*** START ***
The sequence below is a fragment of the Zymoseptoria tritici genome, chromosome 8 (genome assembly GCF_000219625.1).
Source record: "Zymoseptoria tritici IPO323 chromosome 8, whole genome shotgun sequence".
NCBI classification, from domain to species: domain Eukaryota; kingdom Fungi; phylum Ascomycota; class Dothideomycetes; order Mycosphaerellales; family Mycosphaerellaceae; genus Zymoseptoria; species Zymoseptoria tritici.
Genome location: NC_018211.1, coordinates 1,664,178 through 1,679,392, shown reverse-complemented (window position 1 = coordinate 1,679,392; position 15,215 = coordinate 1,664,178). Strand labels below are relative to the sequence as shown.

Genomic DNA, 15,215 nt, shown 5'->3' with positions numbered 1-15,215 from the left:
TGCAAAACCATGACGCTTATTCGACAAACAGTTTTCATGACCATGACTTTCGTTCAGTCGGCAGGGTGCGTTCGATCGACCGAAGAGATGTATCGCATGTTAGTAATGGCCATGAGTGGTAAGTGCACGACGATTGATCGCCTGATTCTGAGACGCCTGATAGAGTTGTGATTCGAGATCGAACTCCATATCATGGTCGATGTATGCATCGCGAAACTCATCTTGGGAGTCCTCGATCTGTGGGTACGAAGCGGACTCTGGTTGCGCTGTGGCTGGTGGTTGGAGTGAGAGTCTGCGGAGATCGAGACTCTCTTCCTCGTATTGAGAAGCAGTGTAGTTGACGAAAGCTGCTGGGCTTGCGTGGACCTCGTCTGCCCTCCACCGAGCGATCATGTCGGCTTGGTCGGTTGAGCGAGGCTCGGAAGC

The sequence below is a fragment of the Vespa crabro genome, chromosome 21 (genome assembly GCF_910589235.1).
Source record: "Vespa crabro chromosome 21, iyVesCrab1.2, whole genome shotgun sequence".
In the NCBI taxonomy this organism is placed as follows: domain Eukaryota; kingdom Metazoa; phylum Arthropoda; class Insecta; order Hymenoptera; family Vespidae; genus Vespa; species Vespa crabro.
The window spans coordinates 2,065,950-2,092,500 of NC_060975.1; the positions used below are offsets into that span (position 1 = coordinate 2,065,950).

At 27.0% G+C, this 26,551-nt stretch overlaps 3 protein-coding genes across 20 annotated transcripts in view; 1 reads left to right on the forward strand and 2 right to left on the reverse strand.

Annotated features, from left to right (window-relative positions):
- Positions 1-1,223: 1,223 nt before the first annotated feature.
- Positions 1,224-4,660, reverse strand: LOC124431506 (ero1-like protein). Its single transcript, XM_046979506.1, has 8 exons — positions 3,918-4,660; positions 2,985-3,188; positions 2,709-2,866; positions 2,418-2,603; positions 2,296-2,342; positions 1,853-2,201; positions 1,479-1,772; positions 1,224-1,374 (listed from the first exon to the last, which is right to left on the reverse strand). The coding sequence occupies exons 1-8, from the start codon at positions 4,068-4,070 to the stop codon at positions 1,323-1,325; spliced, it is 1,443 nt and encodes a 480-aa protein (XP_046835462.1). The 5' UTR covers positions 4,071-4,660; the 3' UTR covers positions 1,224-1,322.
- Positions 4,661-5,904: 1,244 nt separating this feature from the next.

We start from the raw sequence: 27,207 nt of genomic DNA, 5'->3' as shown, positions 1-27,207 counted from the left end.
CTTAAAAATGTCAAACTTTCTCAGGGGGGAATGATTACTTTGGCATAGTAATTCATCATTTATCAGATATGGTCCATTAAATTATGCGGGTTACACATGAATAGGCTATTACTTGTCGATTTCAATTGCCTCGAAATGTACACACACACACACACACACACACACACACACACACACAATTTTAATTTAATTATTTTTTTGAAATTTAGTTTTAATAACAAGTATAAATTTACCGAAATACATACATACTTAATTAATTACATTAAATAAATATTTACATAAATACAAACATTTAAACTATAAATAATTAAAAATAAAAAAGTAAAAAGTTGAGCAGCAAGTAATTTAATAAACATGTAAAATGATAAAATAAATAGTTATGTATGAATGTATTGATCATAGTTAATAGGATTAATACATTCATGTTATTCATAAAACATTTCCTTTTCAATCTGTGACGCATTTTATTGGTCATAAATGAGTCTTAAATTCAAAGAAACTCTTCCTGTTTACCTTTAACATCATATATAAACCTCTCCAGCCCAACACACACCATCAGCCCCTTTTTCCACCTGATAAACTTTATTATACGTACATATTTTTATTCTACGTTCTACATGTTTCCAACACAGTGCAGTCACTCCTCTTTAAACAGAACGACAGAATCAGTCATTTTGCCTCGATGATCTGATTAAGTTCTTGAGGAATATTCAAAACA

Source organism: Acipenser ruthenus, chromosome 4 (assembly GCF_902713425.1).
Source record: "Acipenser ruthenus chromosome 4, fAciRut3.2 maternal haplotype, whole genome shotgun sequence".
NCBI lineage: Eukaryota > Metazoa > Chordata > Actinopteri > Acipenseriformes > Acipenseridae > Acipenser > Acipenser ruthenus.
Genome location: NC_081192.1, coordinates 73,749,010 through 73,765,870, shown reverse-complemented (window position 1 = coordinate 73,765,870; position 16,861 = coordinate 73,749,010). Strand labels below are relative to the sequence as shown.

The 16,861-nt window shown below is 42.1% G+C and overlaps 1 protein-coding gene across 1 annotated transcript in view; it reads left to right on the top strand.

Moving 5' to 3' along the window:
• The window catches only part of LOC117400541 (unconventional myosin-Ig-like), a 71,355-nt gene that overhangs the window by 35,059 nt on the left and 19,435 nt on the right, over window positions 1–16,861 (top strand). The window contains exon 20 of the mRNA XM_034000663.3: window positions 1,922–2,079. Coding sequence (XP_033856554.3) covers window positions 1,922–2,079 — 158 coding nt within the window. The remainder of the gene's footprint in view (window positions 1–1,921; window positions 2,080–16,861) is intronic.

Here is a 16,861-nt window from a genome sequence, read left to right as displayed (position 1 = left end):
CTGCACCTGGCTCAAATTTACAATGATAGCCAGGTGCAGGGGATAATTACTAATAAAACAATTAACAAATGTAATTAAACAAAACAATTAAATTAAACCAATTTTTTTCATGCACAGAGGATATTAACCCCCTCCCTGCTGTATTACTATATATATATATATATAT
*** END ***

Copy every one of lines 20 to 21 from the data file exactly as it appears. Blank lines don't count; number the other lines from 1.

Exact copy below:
NCBI lineage: Eukaryota > Metazoa > Chordata > Actinopteri > Acipenseriformes > Acipenseridae > Acipenser > Acipenser ruthenus.
Genome location: NC_081192.1, coordinates 73,749,010 through 73,765,870, shown reverse-complemented (window position 1 = coordinate 73,765,870; position 16,861 = coordinate 73,749,010). Strand labels below are relative to the sequence as shown.